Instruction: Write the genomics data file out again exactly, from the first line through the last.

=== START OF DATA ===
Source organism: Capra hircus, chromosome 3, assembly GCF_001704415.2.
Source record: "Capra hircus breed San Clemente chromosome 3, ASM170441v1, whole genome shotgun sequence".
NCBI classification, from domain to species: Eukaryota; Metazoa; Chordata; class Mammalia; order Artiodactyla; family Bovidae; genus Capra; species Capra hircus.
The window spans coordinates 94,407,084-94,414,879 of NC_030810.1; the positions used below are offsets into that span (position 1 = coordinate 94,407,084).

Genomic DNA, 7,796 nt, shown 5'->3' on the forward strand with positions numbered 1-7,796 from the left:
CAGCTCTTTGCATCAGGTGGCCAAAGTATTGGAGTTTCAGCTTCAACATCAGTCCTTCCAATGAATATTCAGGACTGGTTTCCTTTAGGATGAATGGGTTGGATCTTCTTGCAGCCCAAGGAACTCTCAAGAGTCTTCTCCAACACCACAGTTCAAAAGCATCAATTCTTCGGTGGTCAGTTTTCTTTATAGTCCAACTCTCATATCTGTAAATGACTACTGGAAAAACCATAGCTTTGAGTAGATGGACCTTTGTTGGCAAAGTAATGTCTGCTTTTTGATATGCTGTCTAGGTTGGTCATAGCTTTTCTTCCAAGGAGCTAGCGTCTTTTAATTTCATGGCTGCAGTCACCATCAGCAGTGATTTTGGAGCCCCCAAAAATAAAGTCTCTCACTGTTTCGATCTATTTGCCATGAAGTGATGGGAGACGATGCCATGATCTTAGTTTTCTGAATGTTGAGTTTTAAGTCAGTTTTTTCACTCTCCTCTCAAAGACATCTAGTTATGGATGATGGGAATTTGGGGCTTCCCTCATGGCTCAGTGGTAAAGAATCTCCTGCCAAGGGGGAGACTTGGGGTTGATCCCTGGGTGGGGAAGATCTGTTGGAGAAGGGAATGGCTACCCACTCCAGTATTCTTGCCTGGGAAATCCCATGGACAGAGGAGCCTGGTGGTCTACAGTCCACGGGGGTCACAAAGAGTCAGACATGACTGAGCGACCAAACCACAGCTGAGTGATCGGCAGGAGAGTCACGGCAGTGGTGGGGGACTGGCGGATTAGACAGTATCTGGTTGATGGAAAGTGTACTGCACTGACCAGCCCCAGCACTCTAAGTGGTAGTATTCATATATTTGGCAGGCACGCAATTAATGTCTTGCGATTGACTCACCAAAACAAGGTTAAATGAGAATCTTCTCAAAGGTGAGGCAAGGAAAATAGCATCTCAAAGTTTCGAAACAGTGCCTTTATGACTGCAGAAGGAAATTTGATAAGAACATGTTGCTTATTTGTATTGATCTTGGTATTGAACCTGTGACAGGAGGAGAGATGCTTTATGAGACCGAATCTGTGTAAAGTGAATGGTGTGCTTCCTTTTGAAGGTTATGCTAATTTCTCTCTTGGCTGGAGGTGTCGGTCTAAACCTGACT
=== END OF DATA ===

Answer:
Source organism: Capra hircus, chromosome 3, assembly GCF_001704415.2.
Source record: "Capra hircus breed San Clemente chromosome 3, ASM170441v1, whole genome shotgun sequence".
NCBI classification, from domain to species: Eukaryota; Metazoa; Chordata; class Mammalia; order Artiodactyla; family Bovidae; genus Capra; species Capra hircus.
The window spans coordinates 94,407,084-94,414,879 of NC_030810.1; the positions used below are offsets into that span (position 1 = coordinate 94,407,084).

Genomic DNA, 7,796 nt, shown 5'->3' on the forward strand with positions numbered 1-7,796 from the left:
CAGCTCTTTGCATCAGGTGGCCAAAGTATTGGAGTTTCAGCTTCAACATCAGTCCTTCCAATGAATATTCAGGACTGGTTTCCTTTAGGATGAATGGGTTGGATCTTCTTGCAGCCCAAGGAACTCTCAAGAGTCTTCTCCAACACCACAGTTCAAAAGCATCAATTCTTCGGTGGTCAGTTTTCTTTATAGTCCAACTCTCATATCTGTAAATGACTACTGGAAAAACCATAGCTTTGAGTAGATGGACCTTTGTTGGCAAAGTAATGTCTGCTTTTTGATATGCTGTCTAGGTTGGTCATAGCTTTTCTTCCAAGGAGCTAGCGTCTTTTAATTTCATGGCTGCAGTCACCATCAGCAGTGATTTTGGAGCCCCCAAAAATAAAGTCTCTCACTGTTTCGATCTATTTGCCATGAAGTGATGGGAGACGATGCCATGATCTTAGTTTTCTGAATGTTGAGTTTTAAGTCAGTTTTTTCACTCTCCTCTCAAAGACATCTAGTTATGGATGATGGGAATTTGGGGCTTCCCTCATGGCTCAGTGGTAAAGAATCTCCTGCCAAGGGGGAGACTTGGGGTTGATCCCTGGGTGGGGAAGATCTGTTGGAGAAGGGAATGGCTACCCACTCCAGTATTCTTGCCTGGGAAATCCCATGGACAGAGGAGCCTGGTGGTCTACAGTCCACGGGGGTCACAAAGAGTCAGACATGACTGAGCGACCAAACCACAGCTGAGTGATCGGCAGGAGAGTCACGGCAGTGGTGGGGGACTGGCGGATTAGACAGTATCTGGTTGATGGAAAGTGTACTGCACTGACCAGCCCCAGCACTCTAAGTGGTAGTATTCATATATTTGGCAGGCACGCAATTAATGTCTTGCGATTGACTCACCAAAACAAGGTTAAATGAGAATCTTCTCAAAGGTGAGGCAAGGAAAATAGCATCTCAAAGTTTCGAAACAGTGCCTTTATGACTGCAGAAGGAAATTTGATAAGAACATGTTGCTTATTTGTATTGATCTTGGTATTGAACCTGTGACAGGAGGAGAGATGCTTTATGAGACCGAATCTGTGTAAAGTGAATGGTGTGCTTCCTTTTGAAGGTTATGCTAATTTCTCTCTTGGCTGGAGGTGTCGGTCTAAACCTGACT